Neurodiversity Awareness/Appreciation

Neurodiversity Awareness/Appreciation

Sunday, June 26, 2016

Goodbyes and Good News

 Don't worry, I am not saying goodbye to you... although I haven't been very good at keeping this blog updated, have I? I need to get back on a blogging schedule. But I've been pretty busy, both ending my school year job, and beginning my summer job. For a while I was doing both at the same time, which meant working about 14 hours a day! But since the school year has ended, things have calmed down a little bit.

The end of the school year was kind of sad for me. I had to say goodbye to Tizzy. That in itself didn't turn out the way I wanted it to. Last Wednesday was Field Day, and Tizzy actually had a really good day. The behavior specialist was going to come spend time with Tizzy for Field Day, plus we'd been having an extra staff member with Tizzy and I for the past week because of his continous running out into the street, so there was going to be three staff members with Tizzy for Field Day. Because of this, the teacher and social worker asked me to help out with Sandy, who doesn't have a 1:1 but should. Anyways, the behavior specialist didn't show up (which I thought Tizzy would flip out about, but he actually took it very well) but Sandy was having a hard time at Field Day so I did end up helping with him. Tizzy was behaving wonderfully with just the substitute who was there as the second staff member for him... the sub was a calm, good-natured, grandfatherly man whom Tizzy insisted on calling "the Old Man," and Tizzy responded well to him in a way that he never seems able to do with females (which the social worker thinks is due to the fact that he sees women in his family being treated disrespectfully and even abusively by the men in his family, and so that is the way he acts with women, especially when he actually does love you!) Plus Tizzy is a very kinesthetic guy, and Field Day was all about trying different physical activities and participating in races and things, so it was a perfect afternoon for him.

Sandy, on the other hand, just kept wandering off. The teacher, who doesn't always have a lot of patience for Sandy, told me and another assistant to bring Sandy back inside for a time out. The only way we could get him in was a full therapeutic hold transport, which I didn't really think was the greatest idea, because we're only supposed to do that when someone is being a danger to themselves and others, and Sandy was just being mildly disobedient. There have been a few times when I've acted against my better judgement with Sandy because I was following directions from the teacher, and this was sort of one of these times... the other assistant and I had to more or less frog march Sandy into the school while he cried and yelled helpful things like, "Someone call the police!"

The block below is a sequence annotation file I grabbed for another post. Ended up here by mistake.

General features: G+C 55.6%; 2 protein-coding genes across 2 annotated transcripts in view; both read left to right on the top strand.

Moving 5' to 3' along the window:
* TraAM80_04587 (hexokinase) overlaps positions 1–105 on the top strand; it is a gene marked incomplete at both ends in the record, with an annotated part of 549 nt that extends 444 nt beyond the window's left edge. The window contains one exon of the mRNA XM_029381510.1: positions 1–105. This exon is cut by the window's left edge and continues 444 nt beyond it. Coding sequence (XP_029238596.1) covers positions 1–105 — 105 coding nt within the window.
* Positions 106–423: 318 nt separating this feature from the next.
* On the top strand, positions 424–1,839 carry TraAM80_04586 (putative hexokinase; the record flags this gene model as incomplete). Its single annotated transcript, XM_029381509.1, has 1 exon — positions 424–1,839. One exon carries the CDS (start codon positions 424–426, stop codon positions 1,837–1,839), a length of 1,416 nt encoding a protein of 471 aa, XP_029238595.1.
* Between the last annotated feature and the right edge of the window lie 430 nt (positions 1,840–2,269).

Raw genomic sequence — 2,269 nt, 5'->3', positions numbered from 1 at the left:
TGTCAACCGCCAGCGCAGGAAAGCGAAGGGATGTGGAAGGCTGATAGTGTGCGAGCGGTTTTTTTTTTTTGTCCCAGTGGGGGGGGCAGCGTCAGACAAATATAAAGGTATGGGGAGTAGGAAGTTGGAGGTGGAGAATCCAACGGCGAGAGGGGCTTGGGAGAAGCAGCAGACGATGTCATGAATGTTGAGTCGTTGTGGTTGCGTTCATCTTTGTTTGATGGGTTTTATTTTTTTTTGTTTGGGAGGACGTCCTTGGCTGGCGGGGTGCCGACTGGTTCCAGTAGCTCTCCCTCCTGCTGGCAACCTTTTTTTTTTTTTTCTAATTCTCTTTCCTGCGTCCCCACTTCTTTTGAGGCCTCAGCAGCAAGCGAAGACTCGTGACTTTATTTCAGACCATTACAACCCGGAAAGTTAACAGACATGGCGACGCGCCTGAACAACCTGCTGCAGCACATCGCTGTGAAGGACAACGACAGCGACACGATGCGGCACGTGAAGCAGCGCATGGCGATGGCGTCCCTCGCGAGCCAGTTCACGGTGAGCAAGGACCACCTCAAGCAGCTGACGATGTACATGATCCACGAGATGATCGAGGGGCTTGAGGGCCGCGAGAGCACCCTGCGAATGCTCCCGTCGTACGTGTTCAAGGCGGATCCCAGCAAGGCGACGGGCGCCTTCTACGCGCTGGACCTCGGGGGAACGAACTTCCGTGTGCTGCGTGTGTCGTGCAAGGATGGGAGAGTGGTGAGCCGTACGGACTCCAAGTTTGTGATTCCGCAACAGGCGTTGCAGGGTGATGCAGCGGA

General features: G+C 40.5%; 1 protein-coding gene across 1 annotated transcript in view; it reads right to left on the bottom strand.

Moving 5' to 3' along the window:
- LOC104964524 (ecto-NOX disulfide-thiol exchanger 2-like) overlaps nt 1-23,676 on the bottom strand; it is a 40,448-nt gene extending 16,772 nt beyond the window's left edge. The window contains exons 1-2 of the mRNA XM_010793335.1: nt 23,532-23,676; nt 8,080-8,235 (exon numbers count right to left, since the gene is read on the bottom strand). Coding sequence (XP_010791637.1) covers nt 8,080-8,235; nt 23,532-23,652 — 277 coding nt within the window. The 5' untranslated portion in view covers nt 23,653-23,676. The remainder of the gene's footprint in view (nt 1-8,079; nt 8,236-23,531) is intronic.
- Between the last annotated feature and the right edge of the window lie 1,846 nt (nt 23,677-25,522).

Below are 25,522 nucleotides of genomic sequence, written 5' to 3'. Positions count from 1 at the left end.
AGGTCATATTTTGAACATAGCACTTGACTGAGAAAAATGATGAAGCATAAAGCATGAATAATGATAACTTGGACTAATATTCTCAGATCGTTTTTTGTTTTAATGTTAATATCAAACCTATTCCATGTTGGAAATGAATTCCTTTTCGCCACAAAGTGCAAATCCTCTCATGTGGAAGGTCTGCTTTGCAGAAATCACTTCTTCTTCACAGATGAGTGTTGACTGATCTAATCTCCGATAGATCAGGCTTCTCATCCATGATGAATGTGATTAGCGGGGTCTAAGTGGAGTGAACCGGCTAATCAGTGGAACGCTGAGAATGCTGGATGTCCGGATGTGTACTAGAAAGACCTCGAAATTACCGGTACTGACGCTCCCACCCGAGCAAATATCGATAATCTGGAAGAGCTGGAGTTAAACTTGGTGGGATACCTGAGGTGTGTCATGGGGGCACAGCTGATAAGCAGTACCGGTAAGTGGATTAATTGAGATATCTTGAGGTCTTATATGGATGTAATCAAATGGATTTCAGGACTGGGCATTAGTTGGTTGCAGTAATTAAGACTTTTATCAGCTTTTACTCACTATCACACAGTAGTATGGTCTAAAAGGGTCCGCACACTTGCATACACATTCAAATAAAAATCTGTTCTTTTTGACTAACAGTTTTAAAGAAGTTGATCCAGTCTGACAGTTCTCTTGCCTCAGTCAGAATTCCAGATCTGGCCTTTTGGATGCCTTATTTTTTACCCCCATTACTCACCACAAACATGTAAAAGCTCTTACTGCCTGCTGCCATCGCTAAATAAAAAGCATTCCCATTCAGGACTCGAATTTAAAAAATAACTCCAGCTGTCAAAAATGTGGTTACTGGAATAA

Instead of bringing him to Time Out I thought I would at least bring him to the social worker's office for a sensory break. As soon as we got in there and turned him loose, he stopped crying and stood facing the wall. I asked him if he wanted to play with a sensory bin or just take a rest. He said, "Sensory bin." so I gave him the bin of colorful rice, and he cheerfully played with it until it was time to go home. I took him straight out to the bus instead of going to the classroom first. I put him on the bus and only briefly got to say goodbye to Tizzy as he got onto his own bus.

The next day was a half day, and the last day of school. I was prepared for a difficult goodbye with Tizzy. I got a backpack from the social worker (Tizzy never brings one) and filled it with all of his work from the school year, plus some of the learning activities we had done together, like the sight word game I had made for him and the flashcards we'd made with glitter stickers. I put in the stuffed animals and other things he had won from his behavior modification program. I thought maybe these things would give him some comfort over the summer.

But Tizzy didn't come to school.

I kept looking and looking for him, thinking he might show up late, like he sometimes did. But he never came.

I guess in a way, it is a good thing, because we avoided a difficult goodbye and left it at sort of a "see ya later." But it was hard for me, because I'm not going to see Tizzy again, at least not in a school setting. We live in the same town so we might see each other at the mall or something,,, but when he returns in the fall for school, I won't be there.

And that brings me to the good news... I got a teaching job!

A real, actual, serious teaching job!

It is in a small school district just north of where I live. I'm going to be a Learning and Behavior Support Teacher for kindergarten through fifth grade.

I am still having trouble believing it... I keep expecting the rug to get pulled out from under me. It has happened before with a job I thought I had. Everyone keeps telling me to think positively... but a part of me still needs to protect myself from being hurt.

For all intents and purposes, though, I am now a real teacher!

And now I have to close out and get ready for bed, because I am also the leader of a very busy day camp for kids with special needs, and I have to get my rest so I can be ready for tomorrow!

Friday, June 3, 2016

Don't Tell This To Your Children

This blog post has been writing itself in my head for weeks now, spurred on by something Tizzy said to me.

Your brothers drink a little too much at the family gathering and get in a brawl on the front lawn. You are late paying the electricity bill and your lights get shut off. You have a noisy argument with your spouse. You are too exhausted to make dinner for your kids and they go to bed hungry. You tell them, "Don't tell anyone about this."